Do I detect a hand signal for turning left ?

We leave the main track and head across High Moss and up the next fell, Outerside.

The blustery weather is bringing showers of hail and powdery snow across the scene.

Our fourth fell complete, we might as well make it five in the day by adding Barrow Fell ahead.

It is a natural route progression after all.

You can actually see the snow blowing across the photo . . .
. . . as we walk on past the small cairn close to Stile End.

Cathy hading down to Barrow Door, the hause between here and Barrow.

Striding out towards Barrow, with the undulations of Causey Pike standing out once again.

Another squall crosses the high fells behind us.

"Five in the day" keeps Martin happy . . . His total now exceeds thirty AW summits so far this year.

The Pennines also has caught a shower and Great Dun Fell shines as sunshine bounces off snow.

A close up of the snow and you can see the radar dome on the top,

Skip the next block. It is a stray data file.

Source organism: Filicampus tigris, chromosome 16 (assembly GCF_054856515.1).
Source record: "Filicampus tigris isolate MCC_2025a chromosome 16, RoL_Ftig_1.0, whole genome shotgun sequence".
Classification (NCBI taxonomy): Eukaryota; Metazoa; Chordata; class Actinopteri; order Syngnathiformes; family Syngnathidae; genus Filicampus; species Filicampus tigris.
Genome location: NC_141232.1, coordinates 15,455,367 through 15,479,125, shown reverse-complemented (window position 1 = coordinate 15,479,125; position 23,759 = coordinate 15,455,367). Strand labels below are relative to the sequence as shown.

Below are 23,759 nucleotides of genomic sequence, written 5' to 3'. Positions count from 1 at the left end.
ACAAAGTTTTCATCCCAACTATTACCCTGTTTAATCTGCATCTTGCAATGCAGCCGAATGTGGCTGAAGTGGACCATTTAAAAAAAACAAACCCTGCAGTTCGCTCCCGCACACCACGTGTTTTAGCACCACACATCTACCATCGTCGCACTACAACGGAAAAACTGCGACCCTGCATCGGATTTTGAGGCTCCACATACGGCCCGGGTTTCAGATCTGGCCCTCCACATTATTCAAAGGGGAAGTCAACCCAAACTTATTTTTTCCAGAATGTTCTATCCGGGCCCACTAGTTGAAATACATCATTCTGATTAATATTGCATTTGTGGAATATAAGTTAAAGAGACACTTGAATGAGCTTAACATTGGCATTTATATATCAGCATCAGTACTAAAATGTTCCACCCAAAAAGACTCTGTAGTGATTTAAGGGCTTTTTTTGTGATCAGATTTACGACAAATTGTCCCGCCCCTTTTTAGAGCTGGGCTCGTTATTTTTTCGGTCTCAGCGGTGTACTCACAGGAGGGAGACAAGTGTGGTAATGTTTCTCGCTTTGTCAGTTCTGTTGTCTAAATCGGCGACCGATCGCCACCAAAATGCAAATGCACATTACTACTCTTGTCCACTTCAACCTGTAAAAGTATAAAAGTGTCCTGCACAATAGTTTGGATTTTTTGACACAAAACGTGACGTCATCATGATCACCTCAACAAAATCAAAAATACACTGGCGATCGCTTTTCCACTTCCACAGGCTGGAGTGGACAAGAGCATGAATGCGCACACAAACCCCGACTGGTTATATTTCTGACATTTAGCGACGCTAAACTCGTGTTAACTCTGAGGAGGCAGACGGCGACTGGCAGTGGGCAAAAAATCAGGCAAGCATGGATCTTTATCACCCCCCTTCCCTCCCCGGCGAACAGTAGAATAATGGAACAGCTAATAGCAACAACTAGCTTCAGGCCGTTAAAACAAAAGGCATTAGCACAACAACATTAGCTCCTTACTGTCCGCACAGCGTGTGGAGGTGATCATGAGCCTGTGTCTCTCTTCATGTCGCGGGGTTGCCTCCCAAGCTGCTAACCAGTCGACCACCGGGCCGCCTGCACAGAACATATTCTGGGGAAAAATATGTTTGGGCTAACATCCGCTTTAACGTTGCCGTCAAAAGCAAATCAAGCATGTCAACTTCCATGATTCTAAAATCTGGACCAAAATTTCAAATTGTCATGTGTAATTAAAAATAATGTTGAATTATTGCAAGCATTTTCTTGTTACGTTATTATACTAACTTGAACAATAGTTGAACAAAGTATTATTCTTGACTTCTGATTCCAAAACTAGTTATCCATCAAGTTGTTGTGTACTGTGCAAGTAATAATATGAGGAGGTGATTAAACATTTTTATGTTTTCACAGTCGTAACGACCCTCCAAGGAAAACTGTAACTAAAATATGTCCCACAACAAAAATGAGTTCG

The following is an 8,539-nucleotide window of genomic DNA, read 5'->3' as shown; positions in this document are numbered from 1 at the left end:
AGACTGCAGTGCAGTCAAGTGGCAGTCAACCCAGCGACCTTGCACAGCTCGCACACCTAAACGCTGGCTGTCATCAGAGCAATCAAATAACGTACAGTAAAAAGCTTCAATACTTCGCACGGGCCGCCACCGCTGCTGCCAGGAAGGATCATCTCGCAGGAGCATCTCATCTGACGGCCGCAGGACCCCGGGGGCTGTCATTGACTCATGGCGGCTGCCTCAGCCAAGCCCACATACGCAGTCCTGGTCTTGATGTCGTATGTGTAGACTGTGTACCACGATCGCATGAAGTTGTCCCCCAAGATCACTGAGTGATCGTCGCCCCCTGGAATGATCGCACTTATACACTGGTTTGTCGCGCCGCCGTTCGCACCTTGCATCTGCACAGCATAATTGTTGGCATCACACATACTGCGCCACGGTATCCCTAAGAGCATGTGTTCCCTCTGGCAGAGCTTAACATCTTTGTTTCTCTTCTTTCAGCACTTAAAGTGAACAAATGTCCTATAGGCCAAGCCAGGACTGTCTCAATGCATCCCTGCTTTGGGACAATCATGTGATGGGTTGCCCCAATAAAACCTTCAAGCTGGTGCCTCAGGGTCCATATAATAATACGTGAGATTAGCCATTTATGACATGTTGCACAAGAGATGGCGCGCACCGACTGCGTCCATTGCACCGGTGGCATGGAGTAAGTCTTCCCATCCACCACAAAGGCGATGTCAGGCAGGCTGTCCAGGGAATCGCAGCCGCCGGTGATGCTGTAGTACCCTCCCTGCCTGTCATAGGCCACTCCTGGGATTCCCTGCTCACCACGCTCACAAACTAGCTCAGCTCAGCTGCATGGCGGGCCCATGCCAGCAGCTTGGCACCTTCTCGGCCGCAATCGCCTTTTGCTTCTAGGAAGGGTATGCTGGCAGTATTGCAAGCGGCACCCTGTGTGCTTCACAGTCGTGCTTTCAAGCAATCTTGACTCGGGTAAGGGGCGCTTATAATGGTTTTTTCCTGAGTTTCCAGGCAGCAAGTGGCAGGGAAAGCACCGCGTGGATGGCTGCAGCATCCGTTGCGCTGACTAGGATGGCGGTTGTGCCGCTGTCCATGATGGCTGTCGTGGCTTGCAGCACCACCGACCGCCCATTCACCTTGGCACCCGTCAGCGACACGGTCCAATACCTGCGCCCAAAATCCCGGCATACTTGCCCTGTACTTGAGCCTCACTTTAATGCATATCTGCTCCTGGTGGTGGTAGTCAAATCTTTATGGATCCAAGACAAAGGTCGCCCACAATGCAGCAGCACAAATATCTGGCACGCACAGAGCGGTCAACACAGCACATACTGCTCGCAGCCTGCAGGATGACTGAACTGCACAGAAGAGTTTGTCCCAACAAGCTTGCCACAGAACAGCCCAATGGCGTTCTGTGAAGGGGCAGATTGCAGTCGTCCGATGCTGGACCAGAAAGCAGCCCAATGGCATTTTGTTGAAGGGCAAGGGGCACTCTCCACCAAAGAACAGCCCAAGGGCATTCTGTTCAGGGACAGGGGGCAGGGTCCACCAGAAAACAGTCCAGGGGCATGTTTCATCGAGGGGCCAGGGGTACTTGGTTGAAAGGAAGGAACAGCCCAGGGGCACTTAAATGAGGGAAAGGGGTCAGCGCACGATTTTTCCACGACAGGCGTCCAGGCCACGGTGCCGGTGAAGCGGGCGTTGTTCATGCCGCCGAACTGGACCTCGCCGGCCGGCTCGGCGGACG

just to the left of Great Mell Fell back here at Troutbeck.

We need to be down there but we don't fancy the straight line route.

Rather rough and far too tricky as the fell falls away steeply down to Uzzicar . . . still the view is nice once again.

Looking across to the Swinside Inn.

They are presumably getting their outside seating area ready in order to open up again after Easter.

To close the walk we head on down the slope of Barrow Fell towards Braithwaite.

- - - o o o - - -

 

 

Before we get to the farm

 

we take that right turn in the path

 

and head back alongside the woodland,

 

back towards the car.

 

 

- - - o o o - - -

Once we reach the road it is now level walking,